When staff at the Liverpool office of Deloitte, the accountancy firm, were told at the start of the pandemic to work from home they probably imagined that it would only be a matter of time before they could return to the office.
Imagine their surprise when, a few months later, they were told that the office was to close, and they would be working permanently from home!
There has been much written about both the benefits and drawbacks of working from home (WFH), much of it misunderstood such as the pejorative comment from author, Malcolm Gladwell that homeworkers are “just sitting in your pyjamas in your bedroom”.
The most often seen misunderstanding is the assumption that all workers have an office or other place of work to go to and that working from home is either an option or imposed on them. This is far from true. In fact, most people who work from home are self-employed freelancers such as accountants and bookkeepers, coaches, designers, solicitors, software engineers, virtual assistants and serial entrepreneurs whose permanent place of work is a home office.
Secondly, the ‘pyjamas in your bedroom’ assumption envisages all homeworkers as cooped up in their back bedroom or on the dining room table fitting work in around their domestic chores, watching daytime television or scrolling through Facebook.
As someone who has worked from my home-office for over 20 years, I have gained an insight into the reality of working from home.
In my experience, certainly amongst the professional home workers for whom setting up a properly resourced home office is a workstyle choice, this stereotype is rarely the case.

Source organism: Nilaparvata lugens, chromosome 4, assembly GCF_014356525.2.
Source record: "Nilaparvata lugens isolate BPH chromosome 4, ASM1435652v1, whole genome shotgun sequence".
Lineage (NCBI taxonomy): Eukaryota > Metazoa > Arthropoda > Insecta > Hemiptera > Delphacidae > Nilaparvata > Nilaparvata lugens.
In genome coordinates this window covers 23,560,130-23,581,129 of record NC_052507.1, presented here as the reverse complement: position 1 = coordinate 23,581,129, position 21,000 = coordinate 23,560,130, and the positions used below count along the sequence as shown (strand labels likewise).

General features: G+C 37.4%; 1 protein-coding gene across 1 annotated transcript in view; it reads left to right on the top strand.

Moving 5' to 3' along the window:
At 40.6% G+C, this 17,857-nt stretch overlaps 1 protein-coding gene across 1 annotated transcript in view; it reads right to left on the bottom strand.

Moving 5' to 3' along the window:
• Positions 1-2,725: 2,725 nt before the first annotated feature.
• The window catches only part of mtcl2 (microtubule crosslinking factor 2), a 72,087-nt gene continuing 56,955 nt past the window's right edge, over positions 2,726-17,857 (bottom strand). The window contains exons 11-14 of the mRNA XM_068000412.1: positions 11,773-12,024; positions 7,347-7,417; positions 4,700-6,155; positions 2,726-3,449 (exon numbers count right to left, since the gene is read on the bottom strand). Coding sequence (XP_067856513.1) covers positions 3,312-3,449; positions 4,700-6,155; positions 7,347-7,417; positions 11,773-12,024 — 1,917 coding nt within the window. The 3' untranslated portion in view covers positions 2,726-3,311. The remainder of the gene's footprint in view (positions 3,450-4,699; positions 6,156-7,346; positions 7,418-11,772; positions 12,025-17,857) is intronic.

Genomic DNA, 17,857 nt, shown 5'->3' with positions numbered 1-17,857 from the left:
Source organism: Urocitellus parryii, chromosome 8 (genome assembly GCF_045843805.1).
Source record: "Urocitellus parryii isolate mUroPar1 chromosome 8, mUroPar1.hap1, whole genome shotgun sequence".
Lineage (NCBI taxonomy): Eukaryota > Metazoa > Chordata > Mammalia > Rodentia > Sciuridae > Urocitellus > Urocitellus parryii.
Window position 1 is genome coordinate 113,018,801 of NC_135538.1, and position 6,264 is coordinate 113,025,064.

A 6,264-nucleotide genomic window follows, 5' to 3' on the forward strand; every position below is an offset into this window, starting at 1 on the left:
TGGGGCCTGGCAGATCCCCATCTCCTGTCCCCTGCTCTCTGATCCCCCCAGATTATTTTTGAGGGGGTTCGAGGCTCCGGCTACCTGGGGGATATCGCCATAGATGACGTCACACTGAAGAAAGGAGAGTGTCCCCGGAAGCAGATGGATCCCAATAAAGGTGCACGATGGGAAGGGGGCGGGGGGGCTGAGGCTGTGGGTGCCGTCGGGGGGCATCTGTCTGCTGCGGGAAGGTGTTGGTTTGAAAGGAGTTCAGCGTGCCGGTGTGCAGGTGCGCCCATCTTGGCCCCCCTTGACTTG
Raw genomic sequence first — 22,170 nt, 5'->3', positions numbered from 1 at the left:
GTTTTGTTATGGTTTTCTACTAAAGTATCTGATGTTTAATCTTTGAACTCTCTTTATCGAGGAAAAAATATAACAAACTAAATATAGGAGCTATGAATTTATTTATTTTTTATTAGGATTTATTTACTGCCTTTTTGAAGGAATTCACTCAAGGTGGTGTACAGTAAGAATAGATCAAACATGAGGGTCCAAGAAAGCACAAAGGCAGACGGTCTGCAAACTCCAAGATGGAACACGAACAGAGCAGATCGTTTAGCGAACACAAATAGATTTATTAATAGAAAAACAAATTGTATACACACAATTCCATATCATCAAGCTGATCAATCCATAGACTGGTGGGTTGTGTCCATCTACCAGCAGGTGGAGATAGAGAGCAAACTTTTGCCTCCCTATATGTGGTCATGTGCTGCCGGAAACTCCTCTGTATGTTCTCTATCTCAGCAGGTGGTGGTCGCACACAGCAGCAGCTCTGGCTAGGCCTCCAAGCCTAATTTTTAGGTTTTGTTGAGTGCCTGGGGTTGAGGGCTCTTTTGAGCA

When I started to run my own businesses 20 years ago a home office was the obvious choice:
- No need for expensive office space
- No commuting, paying for parking and meals
- Allows me start work earlier and work when I feel most alert
- Safer and healthier
- Fewer interruptions
- Greater productivity
- Better work-life balance
I realised at the outset that creating the right environment is the way productive work ‘gets done’. So a comfortable, distraction-free space to work in was at the top of my list with the right lighting, spacing, temperature, swively chair and of course all the necessary office equipment. I ended up with this…
Which includes my picture of Steve Gerrard collecting the Champions League trophy in 2005 to remind me that it is possible to recover from any set-back, space for my library and, of course, my ‘thinking-chair’.
But working from home isn’t just beneficial for solopreneurs and freelancers; the cost savings both for the worker and their organisation (if the worker is employed by a larger business) are considerable and together with the greater flexibility and autonomy largely outweigh the challenges.
One group of homeworkers who are often overlooked by commentators are the numerous dads and mums (to fit in with childcare and schooling) and disabled people for whom homeworking is a choice or a necessity. This is particularly true of mums who work as virtual assistants or bookkeepers and who can often work flexible hours during school time or evenings to suit their clients.
As I said in a recent post, the future is here and flexible working is very much a part of it. We should embrace flexible working in all its forms and create a society in which it is accepted, and even encouraged, as a means of increasing the poor productivity from which we suffer in the UK.